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64
3.3 out of 5 stars
Adobe Acrobat X Standard
Platform for Display: PC DiscChange
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86 of 86 people found the following review helpful
on January 14, 2011
Platform for Display: PC Disc
I had a choice between version 9 and X and made the wrong one. I had been using the trial version of 9 and loved how I could copy information in a PDF as a table and paste into Excel. Version X says it has this great new feature of being able to save a PDF as an Excel file and I thought, "Great!" Uh, not so great. Information that used to copy and paste beautifully into Excel is now a jumbled mess. Some of the columns don't translate correctly, so instead of information spread out over 3 or 4 columns, it's all in one - I can get THAT from the free Adobe Reader. I've tried saving as Excel, saving as a Word docx and copy/pasting but each way has produced poor results. I've tried the copy and paste into Excel from some of the exact PDFs that worked with version 9, so it's definitely this version. Maybe there are some other ways that X is better than 9, but this is a huge thing to not work well.
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62 of 63 people found the following review helpful
on March 1, 2011
Platform for Display: PC Disc
When I bought a new computer in January 2011 I upgraded from Acrobat 8 Standard to Acrobat X Standard specifically because the product advertises it is compatible with MS Office 2010 and Windows 7. I am running 64-bit Windows 7 Home edition. My MS Office suite is 32-bit. Unfortunately, I can't create .pdfs from any Office products.

I spent 61 minutes on hold waiting to get through to a tech support individual the first time I called. I have since spent several hours with a tech from India on two different occasions where he controls my screen and tries to solve the problem. The individual has had no luck trying to fix the problem. I really don't think the tech support individual knew much more than I did by watching him fumble around on my screen. I think he may have been searching Adobe's support site for answers! He rescheduled for a third time, but failed to contact me. I have now had to reopen the support claim because Adobe considered my case "resolved" since they didn't hear from me for a few days after the tech failed to call back.

I am not sure all the bugs are worked out of the program. I have no problems with any other software on my computer.
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183 of 197 people found the following review helpful
on December 10, 2010
Platform for Display: PC Disc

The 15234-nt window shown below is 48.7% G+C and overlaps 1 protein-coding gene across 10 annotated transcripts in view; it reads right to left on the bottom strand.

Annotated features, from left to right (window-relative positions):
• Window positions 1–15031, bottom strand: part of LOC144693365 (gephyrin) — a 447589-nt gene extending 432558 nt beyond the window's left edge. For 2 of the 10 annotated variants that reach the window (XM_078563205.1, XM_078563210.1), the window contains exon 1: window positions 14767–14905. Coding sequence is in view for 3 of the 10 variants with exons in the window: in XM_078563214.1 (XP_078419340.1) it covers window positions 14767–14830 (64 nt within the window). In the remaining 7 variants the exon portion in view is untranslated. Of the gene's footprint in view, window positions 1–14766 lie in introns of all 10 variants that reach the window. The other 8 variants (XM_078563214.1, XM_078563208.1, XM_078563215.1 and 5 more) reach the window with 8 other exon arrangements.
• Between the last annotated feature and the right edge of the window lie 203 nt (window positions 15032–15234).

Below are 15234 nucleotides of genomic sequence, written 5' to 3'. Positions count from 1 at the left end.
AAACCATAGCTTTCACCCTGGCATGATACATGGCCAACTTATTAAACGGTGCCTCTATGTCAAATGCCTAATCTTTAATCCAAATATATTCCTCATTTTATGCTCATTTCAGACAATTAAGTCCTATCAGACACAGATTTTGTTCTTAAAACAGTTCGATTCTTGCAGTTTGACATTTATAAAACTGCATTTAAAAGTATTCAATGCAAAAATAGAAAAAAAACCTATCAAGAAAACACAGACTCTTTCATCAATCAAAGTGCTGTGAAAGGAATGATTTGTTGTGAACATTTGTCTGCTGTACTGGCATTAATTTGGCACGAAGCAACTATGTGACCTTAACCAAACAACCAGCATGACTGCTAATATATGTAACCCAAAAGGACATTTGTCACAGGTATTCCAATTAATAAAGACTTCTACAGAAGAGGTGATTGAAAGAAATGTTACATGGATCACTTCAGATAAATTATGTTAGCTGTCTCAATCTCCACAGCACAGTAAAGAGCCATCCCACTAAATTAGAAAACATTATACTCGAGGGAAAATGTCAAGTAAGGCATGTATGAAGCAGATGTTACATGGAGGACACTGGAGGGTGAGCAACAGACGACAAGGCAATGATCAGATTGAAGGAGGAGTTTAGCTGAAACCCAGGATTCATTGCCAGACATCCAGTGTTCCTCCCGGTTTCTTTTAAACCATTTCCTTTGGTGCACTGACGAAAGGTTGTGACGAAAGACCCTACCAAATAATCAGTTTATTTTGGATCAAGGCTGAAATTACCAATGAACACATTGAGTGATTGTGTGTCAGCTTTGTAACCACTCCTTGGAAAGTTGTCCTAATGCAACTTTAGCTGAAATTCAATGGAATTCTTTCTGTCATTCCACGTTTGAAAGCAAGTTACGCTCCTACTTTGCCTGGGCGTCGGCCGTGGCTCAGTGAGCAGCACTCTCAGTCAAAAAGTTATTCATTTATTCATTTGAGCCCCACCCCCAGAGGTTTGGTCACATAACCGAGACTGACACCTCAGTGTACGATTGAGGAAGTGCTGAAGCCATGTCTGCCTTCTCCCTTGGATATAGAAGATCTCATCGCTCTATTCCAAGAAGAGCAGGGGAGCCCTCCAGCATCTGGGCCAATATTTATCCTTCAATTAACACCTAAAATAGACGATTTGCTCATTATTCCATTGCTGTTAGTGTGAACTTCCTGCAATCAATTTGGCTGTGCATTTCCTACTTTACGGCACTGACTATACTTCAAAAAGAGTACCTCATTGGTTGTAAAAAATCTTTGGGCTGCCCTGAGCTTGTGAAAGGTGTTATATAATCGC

Lets face it; after two decades, Adobe is running out of ways to make documents seem exciting.

With Acrobat 10, there are three price tiers. Acrobat pro adds the ability to redact information, make forms and embed media files. Acrobat suite tries to vertically integrate Acrobat with technology from Adobe's other products (Flash, Premiere, and Photoshop) to provide an alternative to Powerpoint.

Here's what would excite me: If Adobe took the time to rewrite Acrobat from the bottom up as a 64-bit application. I am running Acrobat on Windows 7 64-bit and it still uses antiquated 32-bit code.

I would also be excited if Adobe added serious multi-threading support since most of today's computers have two, four, six and even more processor cores.

Adobe definitely has not skimped on heavy-handed Digital Rights Management -- the buzzword for its effort to keep you from stealing this software. Adobe runs its Windows background software even when you aren't running Acrobat. The software phones-home any hardware anomalies or license-key issues that might arouse suspicion.

In the past, Acrobat has been accused of being "bloatware"--software that is overly elaborate and innefficient in completing simple tasks. This can be inevitable when you have these giant applications with very long development cycles and inevatible staff turnover.

Acrobat still has the "feel" of being "code-by-committee." In making each new version, the marketers tell the developers the feature-sets they want. Those features get tacked-on. That spark of true innovation and daring originality that defines the startup-phase of a new idea is lost in bureaucracy. Bloatware happens when programming stops being art and stops being invention; Acrobat is long-decended down that slippery slope.

The consequence of aggressive Digital Rights Management and Bloatware is more compatibility problems -- I personally had a dramatic compability problem that caused my mostly-clean Windows 7 install to hang while booting after installing this software. I'll give Adobe the benefit-of-the-doubt and hope I was a rare exception.

If you intend to use this software for exactly the same things you would have used it for in 1999 -- and you are lucky enough to not fall on the wrong side of Adobe's DRM or compatibility issues -- it will work just fine. You can scan documents, merge documents, recognize text and all the great things you were able to do when Desktop PCs seemed as new as iPads.

Here's hoping that Adobe uses Acrobat XI to surprise us with something daring, bare, efficient, inventive, fast and thrilling. For now, Acrobat X is more of a General Motors minivan (and about as reliable) than it is a Corvette.
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37 of 39 people found the following review helpful
on January 4, 2011
Platform for Display: PC DiscVerified Purchase